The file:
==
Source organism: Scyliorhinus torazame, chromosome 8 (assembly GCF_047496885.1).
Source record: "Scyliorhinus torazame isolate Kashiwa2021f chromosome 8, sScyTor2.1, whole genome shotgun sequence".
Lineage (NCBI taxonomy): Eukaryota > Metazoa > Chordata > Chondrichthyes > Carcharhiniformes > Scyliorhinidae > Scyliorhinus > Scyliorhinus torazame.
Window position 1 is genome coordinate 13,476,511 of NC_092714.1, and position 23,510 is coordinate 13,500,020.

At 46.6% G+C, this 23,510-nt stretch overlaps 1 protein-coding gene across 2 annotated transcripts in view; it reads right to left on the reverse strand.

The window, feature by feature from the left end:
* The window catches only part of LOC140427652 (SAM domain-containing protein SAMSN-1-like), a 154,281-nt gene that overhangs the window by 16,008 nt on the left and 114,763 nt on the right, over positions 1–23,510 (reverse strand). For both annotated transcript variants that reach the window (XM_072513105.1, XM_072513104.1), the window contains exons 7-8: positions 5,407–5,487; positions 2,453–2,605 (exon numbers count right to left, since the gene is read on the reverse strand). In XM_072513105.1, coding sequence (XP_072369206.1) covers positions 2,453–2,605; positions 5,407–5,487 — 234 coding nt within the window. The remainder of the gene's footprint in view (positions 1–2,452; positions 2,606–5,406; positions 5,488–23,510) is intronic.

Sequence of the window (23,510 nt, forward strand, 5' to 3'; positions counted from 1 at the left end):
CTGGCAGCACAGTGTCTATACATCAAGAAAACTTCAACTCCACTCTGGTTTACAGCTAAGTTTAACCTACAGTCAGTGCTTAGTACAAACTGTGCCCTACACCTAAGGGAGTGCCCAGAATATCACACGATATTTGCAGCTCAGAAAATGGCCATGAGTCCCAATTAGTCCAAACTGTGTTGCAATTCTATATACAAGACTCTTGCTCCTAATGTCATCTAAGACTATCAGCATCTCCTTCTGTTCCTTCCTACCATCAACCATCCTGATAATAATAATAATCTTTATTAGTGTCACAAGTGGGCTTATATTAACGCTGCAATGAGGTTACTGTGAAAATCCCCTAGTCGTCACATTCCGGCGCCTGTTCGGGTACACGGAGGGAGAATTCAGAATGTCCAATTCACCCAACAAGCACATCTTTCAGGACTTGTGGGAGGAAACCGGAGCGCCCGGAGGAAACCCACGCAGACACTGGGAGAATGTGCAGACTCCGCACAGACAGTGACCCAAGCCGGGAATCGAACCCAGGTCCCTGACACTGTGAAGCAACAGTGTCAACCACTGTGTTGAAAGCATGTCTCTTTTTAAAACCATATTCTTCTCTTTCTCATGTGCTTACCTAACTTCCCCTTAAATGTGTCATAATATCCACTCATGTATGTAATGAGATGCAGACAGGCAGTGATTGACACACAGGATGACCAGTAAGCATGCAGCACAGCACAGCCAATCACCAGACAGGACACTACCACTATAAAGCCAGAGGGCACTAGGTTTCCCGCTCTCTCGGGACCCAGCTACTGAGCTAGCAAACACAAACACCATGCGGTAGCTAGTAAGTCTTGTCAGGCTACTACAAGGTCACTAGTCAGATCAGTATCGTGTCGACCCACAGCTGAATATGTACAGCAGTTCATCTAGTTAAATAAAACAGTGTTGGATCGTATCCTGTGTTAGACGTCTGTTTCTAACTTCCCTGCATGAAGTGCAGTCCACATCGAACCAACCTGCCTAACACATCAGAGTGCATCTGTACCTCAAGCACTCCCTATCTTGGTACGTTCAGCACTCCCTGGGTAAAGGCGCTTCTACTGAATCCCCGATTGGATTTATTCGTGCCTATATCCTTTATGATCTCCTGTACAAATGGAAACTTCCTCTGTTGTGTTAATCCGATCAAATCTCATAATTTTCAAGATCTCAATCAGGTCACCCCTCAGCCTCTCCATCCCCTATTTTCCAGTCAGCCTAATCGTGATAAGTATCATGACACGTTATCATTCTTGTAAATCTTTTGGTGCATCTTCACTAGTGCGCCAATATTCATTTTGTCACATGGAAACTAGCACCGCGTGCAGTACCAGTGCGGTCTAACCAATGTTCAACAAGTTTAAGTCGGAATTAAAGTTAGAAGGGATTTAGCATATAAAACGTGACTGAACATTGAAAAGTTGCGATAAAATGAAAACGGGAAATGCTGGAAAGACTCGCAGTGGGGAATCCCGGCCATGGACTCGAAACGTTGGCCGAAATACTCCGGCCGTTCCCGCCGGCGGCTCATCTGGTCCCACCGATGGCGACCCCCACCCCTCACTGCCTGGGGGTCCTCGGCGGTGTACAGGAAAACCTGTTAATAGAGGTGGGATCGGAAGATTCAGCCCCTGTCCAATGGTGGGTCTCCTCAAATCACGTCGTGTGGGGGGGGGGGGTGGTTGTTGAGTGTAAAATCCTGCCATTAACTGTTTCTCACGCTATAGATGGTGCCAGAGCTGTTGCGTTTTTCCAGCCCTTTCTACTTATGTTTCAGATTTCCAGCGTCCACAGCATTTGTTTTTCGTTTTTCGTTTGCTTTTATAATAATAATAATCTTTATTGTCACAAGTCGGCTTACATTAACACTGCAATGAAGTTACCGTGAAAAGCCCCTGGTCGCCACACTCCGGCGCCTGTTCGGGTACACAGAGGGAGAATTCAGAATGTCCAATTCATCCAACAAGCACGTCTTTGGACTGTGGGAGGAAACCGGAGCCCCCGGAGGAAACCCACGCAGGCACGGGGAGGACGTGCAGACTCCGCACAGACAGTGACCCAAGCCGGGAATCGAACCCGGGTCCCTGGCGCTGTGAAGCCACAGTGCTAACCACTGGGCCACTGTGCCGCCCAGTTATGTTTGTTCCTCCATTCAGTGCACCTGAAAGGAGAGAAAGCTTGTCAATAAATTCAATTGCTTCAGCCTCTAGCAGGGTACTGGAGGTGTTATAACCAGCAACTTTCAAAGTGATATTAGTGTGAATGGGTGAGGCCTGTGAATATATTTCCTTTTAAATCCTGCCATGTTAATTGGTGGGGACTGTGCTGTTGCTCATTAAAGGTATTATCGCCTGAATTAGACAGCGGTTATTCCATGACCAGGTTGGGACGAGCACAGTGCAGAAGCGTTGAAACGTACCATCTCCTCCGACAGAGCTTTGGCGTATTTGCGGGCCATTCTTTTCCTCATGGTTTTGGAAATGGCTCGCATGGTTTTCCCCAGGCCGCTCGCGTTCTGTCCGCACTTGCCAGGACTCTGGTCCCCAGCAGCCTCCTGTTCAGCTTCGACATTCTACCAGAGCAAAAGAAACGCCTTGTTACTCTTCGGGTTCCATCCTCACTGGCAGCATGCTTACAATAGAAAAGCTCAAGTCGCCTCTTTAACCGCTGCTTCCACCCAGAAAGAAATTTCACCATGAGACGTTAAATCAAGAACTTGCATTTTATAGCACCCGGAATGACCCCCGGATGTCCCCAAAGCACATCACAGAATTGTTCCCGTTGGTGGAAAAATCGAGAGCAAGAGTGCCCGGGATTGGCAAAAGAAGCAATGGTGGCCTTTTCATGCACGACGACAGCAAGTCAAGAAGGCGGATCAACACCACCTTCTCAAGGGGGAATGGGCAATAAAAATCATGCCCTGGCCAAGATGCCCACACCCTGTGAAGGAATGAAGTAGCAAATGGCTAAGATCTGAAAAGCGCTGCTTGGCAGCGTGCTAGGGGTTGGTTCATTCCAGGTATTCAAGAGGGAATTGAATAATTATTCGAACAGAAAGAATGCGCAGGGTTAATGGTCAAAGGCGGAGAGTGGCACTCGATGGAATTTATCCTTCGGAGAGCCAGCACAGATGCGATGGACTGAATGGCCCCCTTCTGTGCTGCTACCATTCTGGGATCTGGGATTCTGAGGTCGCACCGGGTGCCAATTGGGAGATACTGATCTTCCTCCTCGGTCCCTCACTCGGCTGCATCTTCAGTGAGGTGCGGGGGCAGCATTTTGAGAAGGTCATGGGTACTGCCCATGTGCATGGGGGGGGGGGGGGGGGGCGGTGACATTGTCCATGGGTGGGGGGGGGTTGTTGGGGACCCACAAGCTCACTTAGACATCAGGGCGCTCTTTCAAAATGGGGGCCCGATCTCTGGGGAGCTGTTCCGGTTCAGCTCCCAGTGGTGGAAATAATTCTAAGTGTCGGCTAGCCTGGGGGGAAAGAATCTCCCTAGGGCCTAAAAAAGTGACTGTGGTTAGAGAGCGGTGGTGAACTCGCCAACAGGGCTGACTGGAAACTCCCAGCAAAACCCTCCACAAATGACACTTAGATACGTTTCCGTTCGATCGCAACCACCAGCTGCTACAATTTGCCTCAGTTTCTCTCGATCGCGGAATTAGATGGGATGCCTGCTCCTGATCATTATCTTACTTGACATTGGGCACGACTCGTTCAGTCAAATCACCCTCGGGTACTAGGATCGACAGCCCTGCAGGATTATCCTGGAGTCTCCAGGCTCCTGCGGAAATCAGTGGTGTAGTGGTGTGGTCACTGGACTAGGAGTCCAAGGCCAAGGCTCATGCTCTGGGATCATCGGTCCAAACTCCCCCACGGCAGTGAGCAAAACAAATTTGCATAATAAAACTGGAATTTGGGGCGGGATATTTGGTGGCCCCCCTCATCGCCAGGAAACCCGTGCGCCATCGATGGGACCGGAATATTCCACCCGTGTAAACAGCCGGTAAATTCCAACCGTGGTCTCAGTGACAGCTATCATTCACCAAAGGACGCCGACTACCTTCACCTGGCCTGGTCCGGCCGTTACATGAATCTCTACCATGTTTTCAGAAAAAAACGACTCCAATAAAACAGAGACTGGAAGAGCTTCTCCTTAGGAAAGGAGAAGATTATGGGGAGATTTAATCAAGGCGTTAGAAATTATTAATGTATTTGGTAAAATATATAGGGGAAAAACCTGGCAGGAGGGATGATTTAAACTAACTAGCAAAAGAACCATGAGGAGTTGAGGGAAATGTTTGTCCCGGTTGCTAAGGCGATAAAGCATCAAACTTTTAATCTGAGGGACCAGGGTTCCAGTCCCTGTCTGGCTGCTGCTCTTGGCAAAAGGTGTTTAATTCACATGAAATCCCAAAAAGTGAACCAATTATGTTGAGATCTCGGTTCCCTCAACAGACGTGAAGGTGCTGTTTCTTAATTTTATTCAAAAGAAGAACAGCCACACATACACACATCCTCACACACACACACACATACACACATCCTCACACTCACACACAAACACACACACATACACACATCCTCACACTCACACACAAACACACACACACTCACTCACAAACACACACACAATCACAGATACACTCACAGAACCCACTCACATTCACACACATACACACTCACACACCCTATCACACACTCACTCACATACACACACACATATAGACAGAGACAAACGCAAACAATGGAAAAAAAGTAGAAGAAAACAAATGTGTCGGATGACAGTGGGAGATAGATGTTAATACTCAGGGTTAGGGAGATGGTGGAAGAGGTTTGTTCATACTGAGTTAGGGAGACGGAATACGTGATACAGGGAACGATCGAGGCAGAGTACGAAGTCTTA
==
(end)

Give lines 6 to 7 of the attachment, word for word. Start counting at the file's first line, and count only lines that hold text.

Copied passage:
The window, feature by feature from the left end:
* The window catches only part of LOC140427652 (SAM domain-containing protein SAMSN-1-like), a 154,281-nt gene that overhangs the window by 16,008 nt on the left and 114,763 nt on the right, over positions 1–23,510 (reverse strand). For both annotated transcript variants that reach the window (XM_072513105.1, XM_072513104.1), the window contains exons 7-8: positions 5,407–5,487; positions 2,453–2,605 (exon numbers count right to left, since the gene is read on the reverse strand). In XM_072513105.1, coding sequence (XP_072369206.1) covers positions 2,453–2,605; positions 5,407–5,487 — 234 coding nt within the window. The remainder of the gene's footprint in view (positions 1–2,452; positions 2,606–5,406; positions 5,488–23,510) is intronic.